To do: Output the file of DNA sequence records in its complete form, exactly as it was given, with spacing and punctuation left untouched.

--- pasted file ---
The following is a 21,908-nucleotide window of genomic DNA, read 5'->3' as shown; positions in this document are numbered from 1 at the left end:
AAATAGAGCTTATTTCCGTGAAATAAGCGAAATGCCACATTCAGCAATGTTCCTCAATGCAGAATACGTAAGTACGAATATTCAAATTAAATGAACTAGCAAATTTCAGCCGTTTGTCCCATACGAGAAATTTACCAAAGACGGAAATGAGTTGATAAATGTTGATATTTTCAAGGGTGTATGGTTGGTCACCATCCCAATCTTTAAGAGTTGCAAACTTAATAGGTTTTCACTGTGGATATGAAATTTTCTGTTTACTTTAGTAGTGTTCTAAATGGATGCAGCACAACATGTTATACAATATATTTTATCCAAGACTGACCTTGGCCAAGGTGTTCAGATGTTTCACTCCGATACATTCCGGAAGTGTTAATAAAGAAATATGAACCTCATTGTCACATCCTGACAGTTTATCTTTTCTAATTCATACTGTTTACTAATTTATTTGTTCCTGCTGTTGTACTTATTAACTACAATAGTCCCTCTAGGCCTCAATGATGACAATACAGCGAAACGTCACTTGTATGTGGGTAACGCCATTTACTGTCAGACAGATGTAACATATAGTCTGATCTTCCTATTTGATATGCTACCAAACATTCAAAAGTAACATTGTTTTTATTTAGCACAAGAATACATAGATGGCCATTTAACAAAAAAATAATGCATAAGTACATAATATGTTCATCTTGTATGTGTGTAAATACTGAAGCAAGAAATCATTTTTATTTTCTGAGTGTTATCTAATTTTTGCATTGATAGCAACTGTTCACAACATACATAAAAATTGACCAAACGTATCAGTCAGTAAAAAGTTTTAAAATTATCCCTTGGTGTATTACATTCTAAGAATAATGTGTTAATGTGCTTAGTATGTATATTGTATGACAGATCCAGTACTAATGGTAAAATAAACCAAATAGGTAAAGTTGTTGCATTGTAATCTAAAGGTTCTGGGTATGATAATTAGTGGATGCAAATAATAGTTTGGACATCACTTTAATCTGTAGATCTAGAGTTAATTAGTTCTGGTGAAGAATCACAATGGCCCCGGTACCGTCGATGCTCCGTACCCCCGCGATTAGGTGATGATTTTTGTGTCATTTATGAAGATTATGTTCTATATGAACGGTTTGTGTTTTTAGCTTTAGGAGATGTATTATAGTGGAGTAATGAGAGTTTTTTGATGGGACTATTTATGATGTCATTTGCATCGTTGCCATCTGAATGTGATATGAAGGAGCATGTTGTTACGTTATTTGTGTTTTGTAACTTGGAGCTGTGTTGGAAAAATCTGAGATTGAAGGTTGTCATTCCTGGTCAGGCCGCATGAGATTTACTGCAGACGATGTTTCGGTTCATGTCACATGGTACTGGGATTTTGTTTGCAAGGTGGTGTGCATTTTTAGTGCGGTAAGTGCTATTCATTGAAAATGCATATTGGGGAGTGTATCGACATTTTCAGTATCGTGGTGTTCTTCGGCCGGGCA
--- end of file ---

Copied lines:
The following is a 21,908-nucleotide window of genomic DNA, read 5'->3' as shown; positions in this document are numbered from 1 at the left end:
AAATAGAGCTTATTTCCGTGAAATAAGCGAAATGCCACATTCAGCAATGTTCCTCAATGCAGAATACGTAAGTACGAATATTCAAATTAAATGAACTAGCAAATTTCAGCCGTTTGTCCCATACGAGAAATTTACCAAAGACGGAAATGAGTTGATAAATGTTGATATTTTCAAGGGTGTATGGTTGGTCACCATCCCAATCTTTAAGAGTTGCAAACTTAATAGGTTTTCACTGTGGATATGAAATTTTCTGTTTACTTTAGTAGTGTTCTAAATGGATGCAGCACAACATGTTATACAATATATTTTATCCAAGACTGACCTTGGCCAAGGTGTTCAGATGTTTCACTCCGATACATTCCGGAAGTGTTAATAAAGAAATATGAACCTCATTGTCACATCCTGACAGTTTATCTTTTCTAATTCATACTGTTTACTAATTTATTTGTTCCTGCTGTTGTACTTATTAACTACAATAGTCCCTCTAGGCCTCAATGATGACAATACAGCGAAACGTCACTTGTATGTGGGTAACGCCATTTACTGTCAGACAGATGTAACATATAGTCTGATCTTCCTATTTGATATGCTACCAAACATTCAAAAGTAACATTGTTTTTATTTAGCACAAGAATACATAGATGGCCATTTAACAAAAAAATAATGCATAAGTACATAATATGTTCATCTTGTATGTGTGTAAATACTGAAGCAAGAAATCATTTTTATTTTCTGAGTGTTATCTAATTTTTGCATTGATAGCAACTGTTCACAACATACATAAAAATTGACCAAACGTATCAGTCAGTAAAAAGTTTTAAAATTATCCCTTGGTGTATTACATTCTAAGAATAATGTGTTAATGTGCTTAGTATGTATATTGTATGACAGATCCAGTACTAATGGTAAAATAAACCAAATAGGTAAAGTTGTTGCATTGTAATCTAAAGGTTCTGGGTATGATAATTAGTGGATGCAAATAATAGTTTGGACATCACTTTAATCTGTAGATCTAGAGTTAATTAGTTCTGGTGAAGAATCACAATGGCCCCGGTACCGTCGATGCTCCGTACCCCCGCGATTAGGTGATGATTTTTGTGTCATTTATGAAGATTATGTTCTATATGAACGGTTTGTGTTTTTAGCTTTAGGAGATGTATTATAGTGGAGTAATGAGAGTTTTTTGATGGGACTATTTATGATGTCATTTGCATCGTTGCCATCTGAATGTGATATGAAGGAGCATGTTGTTACGTTATTTGTGTTTTGTAACTTGGAGCTGTGTTGGAAAAATCTGAGATTGAAGGTTGTCATTCCTGGTCAGGCCGCATGAGATTTACTGCAGACGATGTTTCGGTTCATGTCACATGGTACTGGGATTTTGTTTGCAAGGTGGTGTGCATTTTTAGTGCGGTAAGTGCTATTCATTGAAAATGCATATTGGGGAGTGTATCGACATTTTCAGTATCGTGGTGTTCTTCGGCCGGGCA